Even as technology advances change our daily lives, the appeal of Fairy Tales grows. See this influence in fashion, and in the continued line up of fairy tale stories at the theater.
Try using color, motif, and styling inspired by fairy tales to give your next scrapbook page fairy-tale charm.
Marie Pierre Capistran says, ” This page tells the story of my daughter wanting to have very long hair, and it shows the struggle we have taking care of her hair on a day-to-day basis!”
“I wanted the page to look just like it could come out of a fairy tale book so I used vivid colors with happy associations. I used watercolor to paint and replicate Rapunzel’s tower to play with the image of the long hair. I also used gold ink and iridescent medium to add sparkle and glitter to the page.”
“Finally I made a fairy tale story out of my journaling. Instead of just telling the story, I started with once upon a time and ended with lived happily ever after. I also tried to build the story with an evil part (the paragraph explaining the struggle) and a lesson learned (the paragraph where my daughter is getting wiser and calmer). I also added The End because it’s the part we love most to read in my family. I used some books about illumination and calligraphy to help me with the fancy letter O and the the end.
Carrie Arick says, “This page is about the Valentine’s Day gift I received from my husband: A box of Disney Princess chocolates.”
“I connected my photo to a fairy tale and then focused on one fairy tale element of that story to create the look. In the Disney version of The Little Mermaid, the heroine’s voice is placed in a necklace in exchange for the ability to survive on land. I’ve framed my photo of the heroine in a necklace shaped composition. I set the composition on an ethereal background to drive home the magical, fairy-tale mood. I finished the page with a whimsical font for my journaling.”
Vicki Hibbins says, “My daughter loves being told the story of the three little pigs so I made clay pigs for herto play with. I wanted the layout to look like a page from her story book. I used colored and watercolor pencils to create a background which I then scanned this into the computer. I used an iPhone app called Sketch Master to add a sketch filter to the photos of my daughter and her pigs in their different ‘homes.’ These I placed where they would come in the story with the house of straw in the foreground. I also tried to write the journaling in the style of a story book and included an oversized letter at the beginning.”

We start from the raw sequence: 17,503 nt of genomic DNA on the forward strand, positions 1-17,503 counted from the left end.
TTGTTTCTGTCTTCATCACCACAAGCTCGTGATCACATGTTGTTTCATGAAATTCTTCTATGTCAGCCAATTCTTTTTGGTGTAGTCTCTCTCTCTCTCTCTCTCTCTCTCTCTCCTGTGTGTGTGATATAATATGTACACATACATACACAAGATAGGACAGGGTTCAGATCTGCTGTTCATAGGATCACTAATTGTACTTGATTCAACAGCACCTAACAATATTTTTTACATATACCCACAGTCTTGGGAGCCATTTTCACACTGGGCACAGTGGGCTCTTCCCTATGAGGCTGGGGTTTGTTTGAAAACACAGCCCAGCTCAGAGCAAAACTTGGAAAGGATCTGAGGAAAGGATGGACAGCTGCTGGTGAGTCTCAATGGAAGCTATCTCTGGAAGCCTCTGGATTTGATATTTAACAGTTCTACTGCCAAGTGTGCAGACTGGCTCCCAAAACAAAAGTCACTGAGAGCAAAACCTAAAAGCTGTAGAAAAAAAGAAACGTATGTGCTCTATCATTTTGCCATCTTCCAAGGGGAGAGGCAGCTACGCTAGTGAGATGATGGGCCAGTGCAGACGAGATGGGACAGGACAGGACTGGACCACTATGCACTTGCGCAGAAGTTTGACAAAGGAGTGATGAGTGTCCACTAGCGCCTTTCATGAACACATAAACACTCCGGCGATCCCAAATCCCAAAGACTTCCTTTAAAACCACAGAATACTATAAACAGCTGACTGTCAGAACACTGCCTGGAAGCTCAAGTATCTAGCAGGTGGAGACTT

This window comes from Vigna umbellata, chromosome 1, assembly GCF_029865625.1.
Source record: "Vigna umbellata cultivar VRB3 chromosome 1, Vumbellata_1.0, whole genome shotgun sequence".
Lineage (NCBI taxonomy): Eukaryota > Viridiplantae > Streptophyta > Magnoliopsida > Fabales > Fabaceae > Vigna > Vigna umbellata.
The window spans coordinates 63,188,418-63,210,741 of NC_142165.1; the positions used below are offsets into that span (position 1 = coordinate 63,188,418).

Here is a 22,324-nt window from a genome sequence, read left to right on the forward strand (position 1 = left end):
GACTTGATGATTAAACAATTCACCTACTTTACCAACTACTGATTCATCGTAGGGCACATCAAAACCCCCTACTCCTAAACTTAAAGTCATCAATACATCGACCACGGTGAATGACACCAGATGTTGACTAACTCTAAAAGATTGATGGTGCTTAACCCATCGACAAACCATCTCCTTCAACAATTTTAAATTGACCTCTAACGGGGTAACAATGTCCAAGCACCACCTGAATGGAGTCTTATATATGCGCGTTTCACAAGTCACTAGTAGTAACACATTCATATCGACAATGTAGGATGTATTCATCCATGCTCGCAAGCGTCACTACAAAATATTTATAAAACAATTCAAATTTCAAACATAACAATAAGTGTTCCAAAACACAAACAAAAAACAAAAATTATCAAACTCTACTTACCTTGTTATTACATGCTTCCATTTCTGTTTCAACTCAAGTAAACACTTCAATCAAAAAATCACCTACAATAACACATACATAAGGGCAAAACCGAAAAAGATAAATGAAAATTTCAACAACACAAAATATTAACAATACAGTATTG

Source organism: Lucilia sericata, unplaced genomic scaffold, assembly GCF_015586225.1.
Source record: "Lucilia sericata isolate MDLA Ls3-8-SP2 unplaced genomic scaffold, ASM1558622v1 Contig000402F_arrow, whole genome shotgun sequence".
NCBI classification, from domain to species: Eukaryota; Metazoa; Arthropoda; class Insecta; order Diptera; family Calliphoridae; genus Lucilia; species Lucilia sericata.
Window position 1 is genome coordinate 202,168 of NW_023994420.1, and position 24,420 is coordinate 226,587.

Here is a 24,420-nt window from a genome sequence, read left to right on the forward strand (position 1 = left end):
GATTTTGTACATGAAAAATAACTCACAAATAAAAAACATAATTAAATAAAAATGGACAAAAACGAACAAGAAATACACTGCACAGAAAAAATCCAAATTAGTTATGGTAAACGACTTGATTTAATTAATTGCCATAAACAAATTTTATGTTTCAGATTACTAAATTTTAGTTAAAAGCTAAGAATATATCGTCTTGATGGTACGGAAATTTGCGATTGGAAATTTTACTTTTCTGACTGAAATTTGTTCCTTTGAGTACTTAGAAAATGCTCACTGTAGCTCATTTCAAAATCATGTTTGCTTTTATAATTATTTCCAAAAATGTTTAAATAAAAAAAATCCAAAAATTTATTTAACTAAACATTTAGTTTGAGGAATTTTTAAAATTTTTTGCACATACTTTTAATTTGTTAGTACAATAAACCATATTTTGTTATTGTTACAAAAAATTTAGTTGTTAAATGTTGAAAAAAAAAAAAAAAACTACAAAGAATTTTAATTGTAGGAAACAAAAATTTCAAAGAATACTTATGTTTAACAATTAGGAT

Katie Scott says, “I grew up sailing with my grandparents on their boat called ‘The Ellen.’ The stories and tall tales they told me were of a sailboat called ‘The Dormouse,’ which they had when my mom was growing up.”
“I had a cute mouse sticker which was part of the ‘Silent Night’ October Afternoon Christmas line; the mouse was holding a cookie in the sticker so I created a sailboat from banner pieces so that the mouse would be holding a sailboat instead. I used patterned paper with a text pattern to give the layout the feel like this was a page out of a book. Since the 1950s photos were black-and-white and a bit somber looking, I picked bright happy colors that set the mood for light-hearted stories about the dormouse.”
Deborah Wagner says, “We had a maternity photo session for my daughter, and it was a blast. We found a pink crown while shopping and knew we would use it for a prop. I combined the stork and princess elements to create a whimsical fairy tale style that was perfect for this photo. Glitter, sequins, and gems and fairy tale sparkle.”
Judean Patten-Clark says, “My twins, who were three at the time, posed for this picture atop a wooden pony one summer day in New Hampshire. I love watching their friendship grow as they get older–I really hope they can always be each other’s best friend.”
“I was inspired by the fairy tale of Hansel and Gretel. The painted motifs on the pony reminded me of Hans Christian Andersen’s Dutch heritage, and I tried to evoke that using the die-cuts and patterned paper. I also chose elements reminiscent of the witch’s gingerbread house to go along with the theme. My children’s names front and center across the page evoke the story’s title, and I thought about the trail of breadcrumbs the children leave in the woods as I placed my finishing embellishments.”